Michael Parrish receives 2010 Alumni Award for Excellence in Extension
May 6, 2010
Michael J. Parrish of Dinwiddie, Va., received the Virginia Tech 2010 Alumni Award for Excellence in Extension. He is the unit coordinator and agriculture and natural resources agent for the Virginia Cooperative Extension Dinwiddie County Office.
Sponsored by the Virginia Tech Alumni Association, the Alumni Award for Excellence in Extension is presented annually to two Virginia Cooperative Extension professionals who have made outstanding contributions to the land-grant mission of the university. One award goes to an Extension specialist and the other is given to an Extension agent. Each award winner receives $2,000.
Parrish began his career with Extension in 1993 as the agriculture and natural resources agent in Greenville County. In 1995, he took educational leave to attend graduate school at Virginia Tech and returned to Virginia Cooperative Extension in 1996 as the agriculture and natural resources agent in Dinwiddie County, where he has focused his programming efforts on agriculture issues and the needs of the agriculture community in Dinwiddie Country and Southeastern Virginia.
"Mike provides innovative ways to help growers with pesticide safety, improving crop yields while lowering costs, and he also teaches farmers how to scout fields for insects and weed problems," said Billy Bain, Dinwiddie County peanut farmer and the 2009 Virginia Farmer of the Year.
For example, Parrish established the Peanut Maturity Clinic for Dinwiddie, Prince George, Sussex, and Greenville counties. The program is conducted annually to help peanut producers make more accurate harvest decisions. Since 1996, the clinics have tested more than 1,000 individual samples from 45 different farms, representing more than 6,000 acres of peanuts each year. Over the last 12 years, participants indicate that they have saved about 10 percent more peanuts using the harvest information from the clinics – an approximate gain of $75 per ton.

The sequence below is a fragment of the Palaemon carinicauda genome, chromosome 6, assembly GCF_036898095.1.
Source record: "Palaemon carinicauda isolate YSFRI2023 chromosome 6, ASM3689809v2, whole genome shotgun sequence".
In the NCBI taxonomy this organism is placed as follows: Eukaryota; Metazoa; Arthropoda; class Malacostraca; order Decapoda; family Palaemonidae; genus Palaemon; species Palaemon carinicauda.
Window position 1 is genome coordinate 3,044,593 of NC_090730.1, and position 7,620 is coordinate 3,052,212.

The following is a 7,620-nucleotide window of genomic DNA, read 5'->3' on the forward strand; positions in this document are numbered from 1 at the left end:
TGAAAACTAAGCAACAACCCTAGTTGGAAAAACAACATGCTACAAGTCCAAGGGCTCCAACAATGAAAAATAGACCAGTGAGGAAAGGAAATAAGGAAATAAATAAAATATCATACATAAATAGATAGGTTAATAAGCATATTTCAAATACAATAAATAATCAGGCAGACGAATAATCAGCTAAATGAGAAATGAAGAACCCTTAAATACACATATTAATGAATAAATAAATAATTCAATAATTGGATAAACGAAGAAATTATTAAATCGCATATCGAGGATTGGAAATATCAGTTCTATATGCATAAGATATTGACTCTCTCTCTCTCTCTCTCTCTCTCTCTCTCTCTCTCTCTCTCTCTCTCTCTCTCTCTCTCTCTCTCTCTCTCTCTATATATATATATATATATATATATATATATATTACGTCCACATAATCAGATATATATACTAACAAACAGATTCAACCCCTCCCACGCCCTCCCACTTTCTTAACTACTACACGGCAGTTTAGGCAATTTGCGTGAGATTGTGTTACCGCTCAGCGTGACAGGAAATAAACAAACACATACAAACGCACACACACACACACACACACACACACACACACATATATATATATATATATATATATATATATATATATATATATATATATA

"Mike's close working relationship with personnel in the Plant Disease Clinic at the Tidewater Agricultural Research and Extension Center and other laboratories on campus reflects his initiative to solve problems and provide the most accurate and up-to-date information to clientele," said Patrick Phipps, professor of plant pathology at the Tidewater Agricultural Research and Extension Center. "This is certainly an example of team effort working to achieve excellence in outreach of our programs to the industry of agriculture in Virginia."
In addition, Parrish has started or participated in many environmental improvement programs to help farmers and citizens in Dinwiddie County, including agriculture tire collections, plastic pesticide container recycling, waste oil collection, and the Dinwiddie-Petersburg household hazardous waste collection program. For example – with support from the Appomattox River Soil and Water Conservation District, Dinwiddie County Extension Leadership Council, Dinwiddie County, Southern States-Southside Cooperative in Petersburg, and MXI Environmental – the hazardous waste program collects approximately 3,500 pounds of unwanted waste chemicals. Over the past 13 years, the program has collected more than 35,000 pounds of unwanted chemicals and has saved program participants more than $140,000 in disposal fees.
Parrish earned his associate degree in agriculture technology, his bachelor's degree in horticulture, and his master's degree in agriculture and extension education, all from Virginia Tech.